NEW YORK (TheStreet) -- College towns are known for their large student populations, party atmosphere and, in many cases, dependence on a successful athletics program. But college towns can also be a source of economic stability and provide ample opportunity and recreation for recent graduates and seasoned professionals, both within and outside of the education industry.
"Living in a college town allows residents, both young and old, to tap into the economic stability that universities provide and the creative energy that students bring," according to Livability.com, a division of Journal Communications, which named the 10 Best College Towns for 2015. Livability explores "what makes small to mid-sized cities great places to live, work and visit," through its blog.
To choose this year's list, Livability analyzed data from the U.S. Census, and other sources to find cities with a high concentration of schools, a highly educated population and cities that have a large population of 25- to 29-year-olds as an indicator of the town's ability to retain graduates. Bonus points were given to towns with Division I athletics because, "like it or not, strong sports programs help define college towns," Livability said. The availability of rental housing and the affordability of that housing were also considered.
Here's the list. Get packing.
10. Bowling Green, Ky.
Bowling Green is the third largest city in Kentucky, behind Louisville and Lexington. The city is home to the second-largest college in the state, Western Kentucky University, which initiated "one of the nation's most successful downtown redevelopment efforts" through "a spate of construction projects on and around the campus," Livability noted.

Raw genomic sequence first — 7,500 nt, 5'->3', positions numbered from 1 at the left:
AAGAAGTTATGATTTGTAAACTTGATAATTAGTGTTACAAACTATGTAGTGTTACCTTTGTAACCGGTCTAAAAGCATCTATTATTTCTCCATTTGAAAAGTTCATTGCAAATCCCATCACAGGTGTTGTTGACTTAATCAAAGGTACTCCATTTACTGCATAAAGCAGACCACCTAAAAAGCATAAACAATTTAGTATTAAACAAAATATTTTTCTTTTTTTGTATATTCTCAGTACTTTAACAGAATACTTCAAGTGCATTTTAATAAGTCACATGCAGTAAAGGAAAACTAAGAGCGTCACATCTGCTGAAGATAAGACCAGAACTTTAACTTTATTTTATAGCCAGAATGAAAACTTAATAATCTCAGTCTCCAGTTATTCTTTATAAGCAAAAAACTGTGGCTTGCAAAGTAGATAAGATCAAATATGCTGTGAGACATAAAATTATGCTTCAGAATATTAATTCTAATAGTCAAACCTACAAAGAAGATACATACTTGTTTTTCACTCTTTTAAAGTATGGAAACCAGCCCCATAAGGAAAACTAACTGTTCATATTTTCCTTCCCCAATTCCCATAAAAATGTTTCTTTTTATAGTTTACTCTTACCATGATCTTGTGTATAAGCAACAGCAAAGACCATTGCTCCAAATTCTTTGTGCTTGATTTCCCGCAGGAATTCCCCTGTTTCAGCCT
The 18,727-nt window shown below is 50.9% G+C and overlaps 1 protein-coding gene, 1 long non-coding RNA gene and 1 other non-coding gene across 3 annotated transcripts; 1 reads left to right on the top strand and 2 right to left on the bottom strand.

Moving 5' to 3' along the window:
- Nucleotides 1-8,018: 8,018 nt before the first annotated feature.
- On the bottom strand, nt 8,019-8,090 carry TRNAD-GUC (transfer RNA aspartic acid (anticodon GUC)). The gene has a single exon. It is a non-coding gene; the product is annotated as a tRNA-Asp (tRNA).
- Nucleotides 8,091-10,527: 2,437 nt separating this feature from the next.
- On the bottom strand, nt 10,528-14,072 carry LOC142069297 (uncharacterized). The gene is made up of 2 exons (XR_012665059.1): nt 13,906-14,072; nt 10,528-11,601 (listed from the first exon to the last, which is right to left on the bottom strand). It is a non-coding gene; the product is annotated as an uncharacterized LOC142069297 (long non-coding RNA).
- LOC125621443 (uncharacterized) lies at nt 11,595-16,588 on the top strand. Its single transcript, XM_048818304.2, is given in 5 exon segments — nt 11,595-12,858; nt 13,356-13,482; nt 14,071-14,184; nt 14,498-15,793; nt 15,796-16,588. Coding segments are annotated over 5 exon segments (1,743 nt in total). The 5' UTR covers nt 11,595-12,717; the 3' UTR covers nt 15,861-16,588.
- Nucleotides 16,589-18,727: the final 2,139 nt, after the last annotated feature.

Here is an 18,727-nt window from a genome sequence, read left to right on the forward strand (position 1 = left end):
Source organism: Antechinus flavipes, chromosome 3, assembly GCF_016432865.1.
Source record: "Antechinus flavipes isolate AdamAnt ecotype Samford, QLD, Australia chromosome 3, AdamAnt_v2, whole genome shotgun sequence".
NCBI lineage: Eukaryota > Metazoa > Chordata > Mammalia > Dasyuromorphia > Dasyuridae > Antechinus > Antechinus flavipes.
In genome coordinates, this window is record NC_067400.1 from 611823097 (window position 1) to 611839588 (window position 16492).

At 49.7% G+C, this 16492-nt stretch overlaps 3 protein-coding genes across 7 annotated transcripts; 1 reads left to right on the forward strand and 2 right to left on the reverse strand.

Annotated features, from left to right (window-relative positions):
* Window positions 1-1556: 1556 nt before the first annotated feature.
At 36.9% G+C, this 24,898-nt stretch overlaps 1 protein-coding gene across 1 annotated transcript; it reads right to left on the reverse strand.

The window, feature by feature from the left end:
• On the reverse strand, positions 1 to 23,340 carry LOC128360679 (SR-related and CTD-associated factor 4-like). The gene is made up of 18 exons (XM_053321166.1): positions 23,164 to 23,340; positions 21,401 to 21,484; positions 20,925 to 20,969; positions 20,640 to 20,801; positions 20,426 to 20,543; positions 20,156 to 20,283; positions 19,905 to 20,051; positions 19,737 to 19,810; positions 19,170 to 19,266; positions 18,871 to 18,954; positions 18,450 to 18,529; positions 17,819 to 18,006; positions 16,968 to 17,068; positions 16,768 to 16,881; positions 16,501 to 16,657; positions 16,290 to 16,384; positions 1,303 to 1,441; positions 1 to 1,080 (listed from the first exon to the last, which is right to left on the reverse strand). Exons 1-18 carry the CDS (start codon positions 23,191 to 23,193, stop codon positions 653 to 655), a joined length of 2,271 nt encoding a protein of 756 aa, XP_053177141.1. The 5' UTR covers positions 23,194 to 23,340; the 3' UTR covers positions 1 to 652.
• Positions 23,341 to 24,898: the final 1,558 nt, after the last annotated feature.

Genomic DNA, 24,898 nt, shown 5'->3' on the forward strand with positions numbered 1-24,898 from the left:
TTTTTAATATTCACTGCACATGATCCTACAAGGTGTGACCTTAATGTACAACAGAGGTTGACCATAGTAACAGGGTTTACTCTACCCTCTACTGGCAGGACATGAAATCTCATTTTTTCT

"Once underused and blighted buildings are now home to restaurants, offices, apartments, and art galleries that lure a steady stream of visitors," Livability said.
Last year, Forbes named the city as one of the 25 best places to retire in the U.S.
9. Lincoln, Neb.
As the capital of Nebraska, Lincoln has been recognized as one of the top best places to live and home to the University of Nebraska.
While service and manufacturing industries dominate the job scene, Lincoln also has a growing high-tech sector and one of the lowest unemployment rates in the country.
"Nebraska's flatness combined with a collection of sidewalks, paths and bike lanes makes it an easy city to walk and bike in," Livability said. "Many college students opt to go without a car and have no trouble venturing off campus to visit Lincoln's entertainment district like Haymarket, which features trendy restaurants, shops and performance venues, or O Street which holds a solid lineup of pubs and clubs."